Quetzaltenango aka Xela is an authentic Guatemala city with a small town feel. Although it may not have the colonial beauty of Antigua or the waterfront views of Lake Atitlan, Xela has an undeniable charm and livability which see many a passer-by staying for an extra week, month or year. The view of the Santa Maria volcano and the hills surrounding the town make for a breathtaking backdrop, the city’s accessibility and most of all, it’s people make Xela interesting, diverse and great fun.
Getting here and around
First class bus, shuttle or chicken buses are the main options for your transportation to Xela. Arrivals from Guatemala City can take a first class coach from Linea Dorada, Alamo or ADN from their separate offices in Guatemala City. It is advisable to check ahead as seats aren’t always available, but you will be traveling the 4 hour journey with a seat for yourself and with leg room. The first class buses are not much more expensive than a chicken bus, and for the greatly increased comfort are a worthwhile investment. Door to door shuttles are easily arrangeable through your hostel or tour agencies from any of the main cities in Guatemala. However, if you really want to jump into the deep end- hop on a chicken bus! Listen out for the calls of “Xela, Xela, Xela” by the drivers helper and check it is going to Minerva Terminal, the main chicken bus terminal in Xela’s Zone 3. When you arrive, you can take a taxi to your destination or a collectivo to Parque Central.
When you settle into Xela, more than likely you will be living in Zona 1 and everything you need is within walking distance, but if you want to make a quick trip to Walmart, Megapaca (a second hand shopping adventure like no other), the cinema, bowling alley or the bigger market at Minerva you can jump on any of the collectivos racing up 12th Av to save your legs.
Finding budget accommodation in Xela is not difficult. Xela has a high turn-over of volunteers from various organisations and therefore finding a room in one of the share houses designed to meet volunteers needs, or in a private apartment is easily arranged in a couple of days. If you stay your first night in a hostel you should be able to find a longer stay room or apartment in no time. Accommodation in Zone 1 ranges from 900 GTQ to 1500 GTQ per month inclusive of all or most bills.
Wining and dining
The typical Guatemalan cuisine of black beans, tamales, tortillas and fried chicken is a staple, but if you prefer to experiment with a more international type of cuisine or for a reminder of home, Xela has a surprisingly wide range of restaurants and cafe’s on offer. Incredible Indian, Thai, sushi, dim sum, Italian, burgers, crepes, vegetarian and vegan options are easy to find around Zone 1. You can also purchase street-food, paposas or chips are playing it safe, but if you’re feeling lucky you can take on a game of food poisoning roulette with street tacos or meat products.
For home cooking, the market in either Parque Central or the larger La Democracia will provide all your fruit and vegetable needs-just remember to wash them thoroughly! The bigger supermarket in Zone 3, Paiz has all your cooking (and wine) needs, and there are several health and organic food stores in Zone 1. If you have a sweet tooth and love a croissant with your coffee in the morning, there are great bakeries with delicious treats and whole-wheat bread and bagels, or the local powerhouse bakery XelaPan for all your sweet and carbohydrate related needs.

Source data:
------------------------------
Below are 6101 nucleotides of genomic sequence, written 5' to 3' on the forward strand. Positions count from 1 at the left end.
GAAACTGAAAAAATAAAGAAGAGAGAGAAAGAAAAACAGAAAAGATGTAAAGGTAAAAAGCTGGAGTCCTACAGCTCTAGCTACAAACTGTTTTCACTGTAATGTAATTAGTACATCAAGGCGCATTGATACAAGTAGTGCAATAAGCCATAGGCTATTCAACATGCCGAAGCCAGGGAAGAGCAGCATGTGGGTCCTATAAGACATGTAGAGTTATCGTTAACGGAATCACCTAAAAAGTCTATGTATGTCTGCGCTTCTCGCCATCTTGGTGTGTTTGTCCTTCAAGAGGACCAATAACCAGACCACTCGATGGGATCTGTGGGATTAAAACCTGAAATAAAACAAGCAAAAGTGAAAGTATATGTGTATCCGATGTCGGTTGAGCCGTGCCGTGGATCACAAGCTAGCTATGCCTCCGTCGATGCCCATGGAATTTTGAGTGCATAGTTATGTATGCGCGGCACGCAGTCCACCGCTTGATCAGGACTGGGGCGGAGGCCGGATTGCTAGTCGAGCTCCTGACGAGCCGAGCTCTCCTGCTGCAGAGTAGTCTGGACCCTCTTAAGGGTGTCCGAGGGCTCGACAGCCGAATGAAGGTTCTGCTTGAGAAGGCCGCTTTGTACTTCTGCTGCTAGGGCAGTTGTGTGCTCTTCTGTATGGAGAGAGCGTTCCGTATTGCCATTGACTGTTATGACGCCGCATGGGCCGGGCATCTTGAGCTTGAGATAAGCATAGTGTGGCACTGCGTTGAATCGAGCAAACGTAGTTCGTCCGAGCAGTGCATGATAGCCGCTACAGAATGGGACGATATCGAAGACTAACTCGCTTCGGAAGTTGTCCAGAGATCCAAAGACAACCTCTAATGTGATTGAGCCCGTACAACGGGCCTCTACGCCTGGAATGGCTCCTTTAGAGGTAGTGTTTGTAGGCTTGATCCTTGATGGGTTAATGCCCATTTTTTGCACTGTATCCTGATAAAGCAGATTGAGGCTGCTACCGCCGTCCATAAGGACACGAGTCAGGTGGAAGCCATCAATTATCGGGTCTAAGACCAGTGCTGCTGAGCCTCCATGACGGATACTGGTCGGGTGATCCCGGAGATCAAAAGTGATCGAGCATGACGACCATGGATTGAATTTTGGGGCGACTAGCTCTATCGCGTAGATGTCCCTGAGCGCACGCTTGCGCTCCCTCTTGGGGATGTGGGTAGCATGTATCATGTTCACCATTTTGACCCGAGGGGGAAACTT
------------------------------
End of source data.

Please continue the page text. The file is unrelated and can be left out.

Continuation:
Social and activities
Whether you want to learn Spanish, salsa or stretch it out in yoga there will be something for you in Xela. If nature is your jam, amazing weekend hikes, hot springs and the lake are a stone’s throw away. Generally, there is some kind of social event every evening, whether its Trivia Tuesday at King and Queen, cheap wine Wednesday and free salsa, or checking out some live music on Thursday (either a band or karaoke) there is always something on! Here at TRAMA we like to have a team lunch on Fridays where everyone brings something to share which is a great way to wrap up the week. On the weekend there are a host of bars and a handful of clubs if you want to dance the night away, or you can relax and take in an organic market, check out a film or go bowling.
Xela sits at a high altitude of approx 2,400 m and the weather can be quite chilly as a result. It is definitely advisable to bring some warm clothes and a waterproof jacket, as during rainy season it pours down for a hour or two most afternoons. If you forgot to pack your winter woolies don’t worry, mentally prepare yourself to be overwhelmed by choice and make a quick trip to the second hand warehouse Megapaca and you’ll be able to find everything you need to keep warm and dry for discount prices, and even some leopard print or patent leather purple knee high boots- if you really want to add some flair to your outfit.
Safety and things we’d wish we’d known!
Like all places, you should undertake common sense and general precautions while living in Xela. It is generally a safe place to stay, we have many female, solo travellers volunteering at TRAMA who feel completely safe living and working here. Petty crime does happen on occasion, for example when travelling on a chicken bus keep an eye on your bags, and have your luggage in the bus rather than on the roof. If you are a solo female traveller you may experience some harmless extra male attention on the street, but it is fairly unobtrusive and easy to ignore. Generally, Xela is a friendly, welcoming and people are happy to help you out with anything you may need! For something that we wish we’d known, it is a wise choice to bring some medicinal supplies for potential stomach upsets, however there are abundance pharmacies for when you get ill. For the rest, we’ll let you discover it for yourself!